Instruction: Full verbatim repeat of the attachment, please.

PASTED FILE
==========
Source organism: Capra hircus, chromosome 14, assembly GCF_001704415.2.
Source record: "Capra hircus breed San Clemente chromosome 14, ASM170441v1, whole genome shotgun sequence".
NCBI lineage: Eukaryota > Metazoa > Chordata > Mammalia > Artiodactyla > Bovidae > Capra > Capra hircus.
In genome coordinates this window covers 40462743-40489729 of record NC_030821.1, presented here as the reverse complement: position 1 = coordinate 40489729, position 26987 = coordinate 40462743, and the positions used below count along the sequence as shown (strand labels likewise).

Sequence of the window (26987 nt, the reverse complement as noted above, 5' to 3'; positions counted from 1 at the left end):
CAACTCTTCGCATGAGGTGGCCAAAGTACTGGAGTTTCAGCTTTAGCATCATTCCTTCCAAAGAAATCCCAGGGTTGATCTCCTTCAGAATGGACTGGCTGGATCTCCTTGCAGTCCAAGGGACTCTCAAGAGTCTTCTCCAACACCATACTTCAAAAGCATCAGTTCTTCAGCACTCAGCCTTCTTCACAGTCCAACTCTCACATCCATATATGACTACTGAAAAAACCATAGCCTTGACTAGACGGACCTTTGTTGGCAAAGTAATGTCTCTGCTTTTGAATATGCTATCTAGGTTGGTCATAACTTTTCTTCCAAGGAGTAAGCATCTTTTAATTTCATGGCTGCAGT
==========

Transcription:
Source organism: Capra hircus, chromosome 14, assembly GCF_001704415.2.
Source record: "Capra hircus breed San Clemente chromosome 14, ASM170441v1, whole genome shotgun sequence".
NCBI lineage: Eukaryota > Metazoa > Chordata > Mammalia > Artiodactyla > Bovidae > Capra > Capra hircus.
In genome coordinates this window covers 40462743-40489729 of record NC_030821.1, presented here as the reverse complement: position 1 = coordinate 40489729, position 26987 = coordinate 40462743, and the positions used below count along the sequence as shown (strand labels likewise).

Sequence of the window (26987 nt, the reverse complement as noted above, 5' to 3'; positions counted from 1 at the left end):
CAACTCTTCGCATGAGGTGGCCAAAGTACTGGAGTTTCAGCTTTAGCATCATTCCTTCCAAAGAAATCCCAGGGTTGATCTCCTTCAGAATGGACTGGCTGGATCTCCTTGCAGTCCAAGGGACTCTCAAGAGTCTTCTCCAACACCATACTTCAAAAGCATCAGTTCTTCAGCACTCAGCCTTCTTCACAGTCCAACTCTCACATCCATATATGACTACTGAAAAAACCATAGCCTTGACTAGACGGACCTTTGTTGGCAAAGTAATGTCTCTGCTTTTGAATATGCTATCTAGGTTGGTCATAACTTTTCTTCCAAGGAGTAAGCATCTTTTAATTTCATGGCTGCAGT